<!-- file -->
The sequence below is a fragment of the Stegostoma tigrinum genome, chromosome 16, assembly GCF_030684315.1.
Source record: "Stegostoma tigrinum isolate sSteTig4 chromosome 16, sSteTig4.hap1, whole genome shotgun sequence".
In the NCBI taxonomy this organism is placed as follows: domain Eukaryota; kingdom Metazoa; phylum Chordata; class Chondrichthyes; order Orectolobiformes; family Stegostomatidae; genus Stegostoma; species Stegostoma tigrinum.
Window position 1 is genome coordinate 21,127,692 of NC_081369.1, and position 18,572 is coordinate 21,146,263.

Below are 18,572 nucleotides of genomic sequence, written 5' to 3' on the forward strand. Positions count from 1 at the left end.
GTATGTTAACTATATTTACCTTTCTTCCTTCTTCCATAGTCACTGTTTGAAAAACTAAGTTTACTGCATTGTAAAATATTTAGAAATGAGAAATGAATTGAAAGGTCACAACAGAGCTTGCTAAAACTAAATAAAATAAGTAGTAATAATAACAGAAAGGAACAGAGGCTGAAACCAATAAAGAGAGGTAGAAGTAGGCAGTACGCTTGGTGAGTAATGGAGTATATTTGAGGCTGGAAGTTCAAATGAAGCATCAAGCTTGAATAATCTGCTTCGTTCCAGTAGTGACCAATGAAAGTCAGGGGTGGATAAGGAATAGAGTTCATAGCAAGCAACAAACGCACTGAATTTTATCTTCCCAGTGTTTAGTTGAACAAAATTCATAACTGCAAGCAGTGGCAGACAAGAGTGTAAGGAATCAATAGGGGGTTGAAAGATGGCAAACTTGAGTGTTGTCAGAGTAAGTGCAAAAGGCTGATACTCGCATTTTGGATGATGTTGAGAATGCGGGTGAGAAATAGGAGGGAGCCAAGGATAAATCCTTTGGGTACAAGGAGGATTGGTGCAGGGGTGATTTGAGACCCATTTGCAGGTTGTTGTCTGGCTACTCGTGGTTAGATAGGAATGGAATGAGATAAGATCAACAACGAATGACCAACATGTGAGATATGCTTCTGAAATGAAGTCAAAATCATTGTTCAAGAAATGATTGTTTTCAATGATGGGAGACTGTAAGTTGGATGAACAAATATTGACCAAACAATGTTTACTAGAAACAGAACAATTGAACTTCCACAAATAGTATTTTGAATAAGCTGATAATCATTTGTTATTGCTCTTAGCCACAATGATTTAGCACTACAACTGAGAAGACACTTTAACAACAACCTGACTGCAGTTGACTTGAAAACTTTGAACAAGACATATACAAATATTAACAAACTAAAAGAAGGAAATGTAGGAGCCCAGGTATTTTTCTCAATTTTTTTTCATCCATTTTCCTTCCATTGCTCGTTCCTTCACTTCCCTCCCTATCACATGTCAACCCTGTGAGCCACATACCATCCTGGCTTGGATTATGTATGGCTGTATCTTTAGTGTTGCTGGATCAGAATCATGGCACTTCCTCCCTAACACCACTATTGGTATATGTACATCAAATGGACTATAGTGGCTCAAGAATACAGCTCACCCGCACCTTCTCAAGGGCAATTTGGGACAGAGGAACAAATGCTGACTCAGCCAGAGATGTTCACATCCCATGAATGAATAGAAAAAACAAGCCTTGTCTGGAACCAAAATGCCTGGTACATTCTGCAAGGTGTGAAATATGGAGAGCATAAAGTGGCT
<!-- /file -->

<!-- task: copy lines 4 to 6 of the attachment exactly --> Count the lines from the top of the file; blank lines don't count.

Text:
Window position 1 is genome coordinate 21,127,692 of NC_081369.1, and position 18,572 is coordinate 21,146,263.

Below are 18,572 nucleotides of genomic sequence, written 5' to 3' on the forward strand. Positions count from 1 at the left end.
GTATGTTAACTATATTTACCTTTCTTCCTTCTTCCATAGTCACTGTTTGAAAAACTAAGTTTACTGCATTGTAAAATATTTAGAAATGAGAAATGAATTGAAAGGTCACAACAGAGCTTGCTAAAACTAAATAAAATAAGTAGTAATAATAACAGAAAGGAACAGAGGCTGAAACCAATAAAGAGAGGTAGAAGTAGGCAGTACGCTTGGTGAGTAATGGAGTATATTTGAGGCTGGAAGTTCAAATGAAGCATCAAGCTTGAATAATCTGCTTCGTTCCAGTAGTGACCAATGAAAGTCAGGGGTGGATAAGGAATAGAGTTCATAGCAAGCAACAAACGCACTGAATTTTATCTTCCCAGTGTTTAGTTGAACAAAATTCATAACTGCAAGCAGTGGCAGACAAGAGTGTAAGGAATCAATAGGGGGTTGAAAGATGGCAAACTTGAGTGTTGTCAGAGTAAGTGCAAAAGGCTGATACTCGCATTTTGGATGATGTTGAGAATGCGGGTGAGAAATAGGAGGGAGCCAAGGATAAATCCTTTGGGTACAAGGAGGATTGGTGCAGGGGTGATTTGAGACCCATTTGCAGGTTGTTGTCTGGCTACTCGTGGTTAGATAGGAATGGAATGAGATAAGATCAACAACGAATGACCAACATGTGAGATATGCTTCTGAAATGAAGTCAAAATCATTGTTCAAGAAATGATTGTTTTCAATGATGGGAGACTGTAAGTTGGATGAACAAATATTGACCAAACAATGTTTACTAGAAACAGAACAATTGAACTTCCACAAATAGTATTTTGAATAAGCTGATAATCATTTGTTATTGCTCTTAGCCACAATGATTTAGCACTACAACTGAGAAGACACTTTAACAACAACCTGACTGCAGTTGACTTGAAAACTTTGAACAAGACATATACAAATATTAACAAACTAAAAGAAGGAAATGTAGGAGCCCAGGTATTTTTCTCAATTTTTTTTCATCCATTTTCCTTCCATTGCTCGTTCCTTCACTTCCCTCCCTATCACATGTCAACCCTGTGAGCCACATACCATCCTGGCTTGGATTATGTATGGCTGTATCTTTAGTGTTGCTGGATCAGAATCATGGCACTTCCTCCCTAACACCACTATTGGTATATGTACATCAAATGGACTATAGTGGCTCAAGAATACAGCTCACCCGCACCTTCTCAAGGGCAATTTGGGACAGAGGAACAAATGCTGACTCAGCCAGAGATGTTCACATCCCATGAATGAATAGAAAAAACAAGCCTTGTCTGGAACCAAAATGCCTGGTACATTCTGCAAGGTGTGAAATATGGAGAGCATAAAGTGGCT